New wells drilled into bedrock under the county landfill in Marriottsville have found more solvent-contaminated ground water, a newly formed citizens' committee was told yesterday.
The suspected carcinogens, commonly used in grease-cutting, dry cleaning and paint removal, were found in smaller quantities than were discovered a year ago at the first bedrock test well at the Alpha Ridge Landfill.
Semiannual tests at residential wells near the landfill by the county Health Department have not produced contaminated water.
"I would certainly say that deep-water contamination is worse than we thought it was before," said Dr. Donald L. Gill, a University of Maryland Medical School biochemist who lives near the landfill.
He said the results showed that there are contaminants showing up in wells on two sides of the perimeter of the landfill's original, clay-lined cell. The cell opened 13 years ago and was closed last February in response to residents' concerns about the leaking toxins.
Dr. Gill and Marriottsville resident L. Scott Muller have led efforts to bring public water to the area in the wake of the bedrock test results. Both were named to the 10-member Alpha Ridge Landfill Advisory Committee that met for the first time yesterday with Gail Bates, administrative assistant to County Executive Charles Ecker.
What the new test results mean and how they should be characterized in a future edition of a monthly landfill newsletter were the committee's first topics of discussion.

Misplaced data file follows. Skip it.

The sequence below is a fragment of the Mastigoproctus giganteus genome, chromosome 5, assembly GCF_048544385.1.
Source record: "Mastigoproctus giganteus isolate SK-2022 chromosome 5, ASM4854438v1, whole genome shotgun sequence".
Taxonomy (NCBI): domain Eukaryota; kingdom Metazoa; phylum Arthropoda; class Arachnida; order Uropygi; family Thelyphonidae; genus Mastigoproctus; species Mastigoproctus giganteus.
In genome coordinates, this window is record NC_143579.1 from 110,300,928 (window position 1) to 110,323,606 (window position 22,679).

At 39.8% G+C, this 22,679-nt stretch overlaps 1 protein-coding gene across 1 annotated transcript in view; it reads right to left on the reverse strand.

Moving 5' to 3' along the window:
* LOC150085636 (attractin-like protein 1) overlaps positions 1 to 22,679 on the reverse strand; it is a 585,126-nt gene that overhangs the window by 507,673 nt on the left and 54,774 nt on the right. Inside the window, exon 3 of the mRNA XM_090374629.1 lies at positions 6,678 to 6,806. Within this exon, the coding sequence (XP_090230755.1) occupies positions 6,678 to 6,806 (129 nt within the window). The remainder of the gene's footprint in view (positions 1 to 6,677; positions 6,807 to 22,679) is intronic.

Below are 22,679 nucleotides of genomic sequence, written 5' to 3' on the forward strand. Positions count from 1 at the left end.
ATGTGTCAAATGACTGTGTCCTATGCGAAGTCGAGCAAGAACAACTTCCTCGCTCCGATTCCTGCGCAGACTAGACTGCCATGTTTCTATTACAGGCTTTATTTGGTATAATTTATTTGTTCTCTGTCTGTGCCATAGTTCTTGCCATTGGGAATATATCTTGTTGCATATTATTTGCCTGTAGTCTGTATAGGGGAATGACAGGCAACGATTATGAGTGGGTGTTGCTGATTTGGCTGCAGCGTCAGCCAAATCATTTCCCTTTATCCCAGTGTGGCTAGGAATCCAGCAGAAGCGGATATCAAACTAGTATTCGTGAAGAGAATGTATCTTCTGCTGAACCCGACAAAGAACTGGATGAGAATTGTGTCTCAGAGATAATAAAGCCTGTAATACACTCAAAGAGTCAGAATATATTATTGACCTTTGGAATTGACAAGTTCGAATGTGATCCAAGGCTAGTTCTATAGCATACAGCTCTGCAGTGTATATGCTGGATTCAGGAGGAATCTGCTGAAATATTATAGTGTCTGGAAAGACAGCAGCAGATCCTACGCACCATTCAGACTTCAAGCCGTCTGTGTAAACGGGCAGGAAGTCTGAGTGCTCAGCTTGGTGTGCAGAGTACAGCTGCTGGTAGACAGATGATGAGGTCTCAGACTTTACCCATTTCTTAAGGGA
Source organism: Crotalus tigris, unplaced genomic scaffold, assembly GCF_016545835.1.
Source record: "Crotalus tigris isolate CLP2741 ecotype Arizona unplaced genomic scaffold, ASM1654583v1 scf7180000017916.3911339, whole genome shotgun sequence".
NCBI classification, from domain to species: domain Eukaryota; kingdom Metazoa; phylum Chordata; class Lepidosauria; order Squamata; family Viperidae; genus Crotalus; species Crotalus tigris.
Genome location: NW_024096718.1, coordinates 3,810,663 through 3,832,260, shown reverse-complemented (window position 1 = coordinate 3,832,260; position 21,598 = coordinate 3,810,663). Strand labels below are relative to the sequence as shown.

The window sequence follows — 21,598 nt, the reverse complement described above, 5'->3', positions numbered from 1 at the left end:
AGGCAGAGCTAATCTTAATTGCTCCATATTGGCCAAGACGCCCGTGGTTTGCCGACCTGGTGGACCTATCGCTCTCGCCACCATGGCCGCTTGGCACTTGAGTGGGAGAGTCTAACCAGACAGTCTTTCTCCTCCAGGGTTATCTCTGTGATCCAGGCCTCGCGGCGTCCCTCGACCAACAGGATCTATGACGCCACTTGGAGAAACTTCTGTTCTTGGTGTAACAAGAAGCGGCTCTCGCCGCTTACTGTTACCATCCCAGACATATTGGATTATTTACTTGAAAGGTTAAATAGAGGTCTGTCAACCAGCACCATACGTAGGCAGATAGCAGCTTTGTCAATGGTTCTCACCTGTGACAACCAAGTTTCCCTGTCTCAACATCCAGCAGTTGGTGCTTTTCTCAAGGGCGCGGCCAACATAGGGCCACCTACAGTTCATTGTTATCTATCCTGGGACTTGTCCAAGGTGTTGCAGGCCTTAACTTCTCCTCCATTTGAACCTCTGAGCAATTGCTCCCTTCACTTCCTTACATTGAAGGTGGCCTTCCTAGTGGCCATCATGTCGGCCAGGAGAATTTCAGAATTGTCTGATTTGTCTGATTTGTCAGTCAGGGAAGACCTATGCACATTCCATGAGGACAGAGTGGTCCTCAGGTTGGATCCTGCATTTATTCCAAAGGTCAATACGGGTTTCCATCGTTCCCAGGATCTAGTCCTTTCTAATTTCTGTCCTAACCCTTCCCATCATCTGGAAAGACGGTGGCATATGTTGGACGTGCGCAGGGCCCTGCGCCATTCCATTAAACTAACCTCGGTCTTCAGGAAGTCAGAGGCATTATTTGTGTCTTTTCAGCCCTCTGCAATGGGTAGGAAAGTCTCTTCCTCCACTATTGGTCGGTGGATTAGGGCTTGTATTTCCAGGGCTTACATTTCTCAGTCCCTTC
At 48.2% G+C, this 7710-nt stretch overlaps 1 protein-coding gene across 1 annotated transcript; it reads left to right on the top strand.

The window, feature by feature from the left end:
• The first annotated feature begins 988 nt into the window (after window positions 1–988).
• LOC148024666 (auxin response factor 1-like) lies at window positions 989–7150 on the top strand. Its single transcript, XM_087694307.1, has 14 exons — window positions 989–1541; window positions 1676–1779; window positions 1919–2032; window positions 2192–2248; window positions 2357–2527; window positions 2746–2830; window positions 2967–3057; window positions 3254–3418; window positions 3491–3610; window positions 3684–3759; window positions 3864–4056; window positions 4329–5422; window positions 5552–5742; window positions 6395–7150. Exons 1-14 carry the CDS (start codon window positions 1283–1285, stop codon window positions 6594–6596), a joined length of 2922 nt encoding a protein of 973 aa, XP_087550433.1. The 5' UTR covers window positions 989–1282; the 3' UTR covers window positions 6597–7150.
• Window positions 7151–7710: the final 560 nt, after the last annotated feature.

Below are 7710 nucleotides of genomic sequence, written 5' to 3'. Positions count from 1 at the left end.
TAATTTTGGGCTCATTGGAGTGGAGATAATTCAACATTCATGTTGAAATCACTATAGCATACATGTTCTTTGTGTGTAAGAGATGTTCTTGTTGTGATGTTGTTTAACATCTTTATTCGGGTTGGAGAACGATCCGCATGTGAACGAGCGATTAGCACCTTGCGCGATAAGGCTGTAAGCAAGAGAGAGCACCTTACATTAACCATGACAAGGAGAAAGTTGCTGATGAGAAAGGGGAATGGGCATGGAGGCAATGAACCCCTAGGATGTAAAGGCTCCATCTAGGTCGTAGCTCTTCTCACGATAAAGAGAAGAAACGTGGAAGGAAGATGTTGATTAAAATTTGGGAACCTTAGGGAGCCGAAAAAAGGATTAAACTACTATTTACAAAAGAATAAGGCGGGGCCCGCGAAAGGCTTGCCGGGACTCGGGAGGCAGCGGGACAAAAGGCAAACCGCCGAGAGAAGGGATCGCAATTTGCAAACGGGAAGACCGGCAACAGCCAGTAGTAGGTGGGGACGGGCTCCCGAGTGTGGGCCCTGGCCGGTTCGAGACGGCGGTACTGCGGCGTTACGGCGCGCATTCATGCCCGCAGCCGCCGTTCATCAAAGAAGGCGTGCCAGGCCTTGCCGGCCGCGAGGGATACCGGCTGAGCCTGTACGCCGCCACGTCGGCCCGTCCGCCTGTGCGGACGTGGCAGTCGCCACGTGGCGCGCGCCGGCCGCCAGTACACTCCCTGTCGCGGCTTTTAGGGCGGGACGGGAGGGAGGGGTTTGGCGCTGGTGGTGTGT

Mr. Muller said he objected to a sentence in a draft of the newsletter saying, "We are cautiously optimistic about the results of the recent tests."
"How could you be cautiously optimistic about levels that are well above EPA limits?" Mr. Muller asked.
Ms. Bates said the language would be removed before the publication was printed and distributed to 550 homes around the landfill that get water from deep wells.
Consultants hired by the county Public Works Department to study the landfill contamination are expected to complete a report recommending measures to correct the problem late this month or in early October, said department Director James Irvin.
The consultants, from Virginia-based GeoTrans Inc., supervised the drilling of 14 bedrock wells this spring and summer. Of those, two between the old and new landfill cells and one on the western edge of the landfill property turned up ground water contaminated with toxic solvents.
The highest levels were found in a well between the two cells. Samples showed 100 parts per billion of methylene chloride, a chemical used for stripping paint. The EPA standard for the chemical in drinking water is 5 parts per billion or less.
The same well turned up 5.1 parts per billion of trichloroethene, just above the chemical's 5 parts-per-billion standard.
Thirteen other compounds that were discovered in the well were either below the EPA standard or have had no standard established.
In the two other wells, five and seven compounds, respectively, were found either below EPA standards or without standards.
GeoTrans is also studying landfill contamination at two closed county landfills, one on Carrs Mill Road in Woodbine, and the other on New Cut Road in Ellicott City. Both landfills are unlined and show contaminated ground water.
Contamination at the Marriottsville landfill first appeared in 1990 in shallow wells north and west of the original cell.
For several years, county officials told Marriottsville residents that bedrock below the landfill would be a barrier against ground water contamination. That belief was shattered with last year's test results.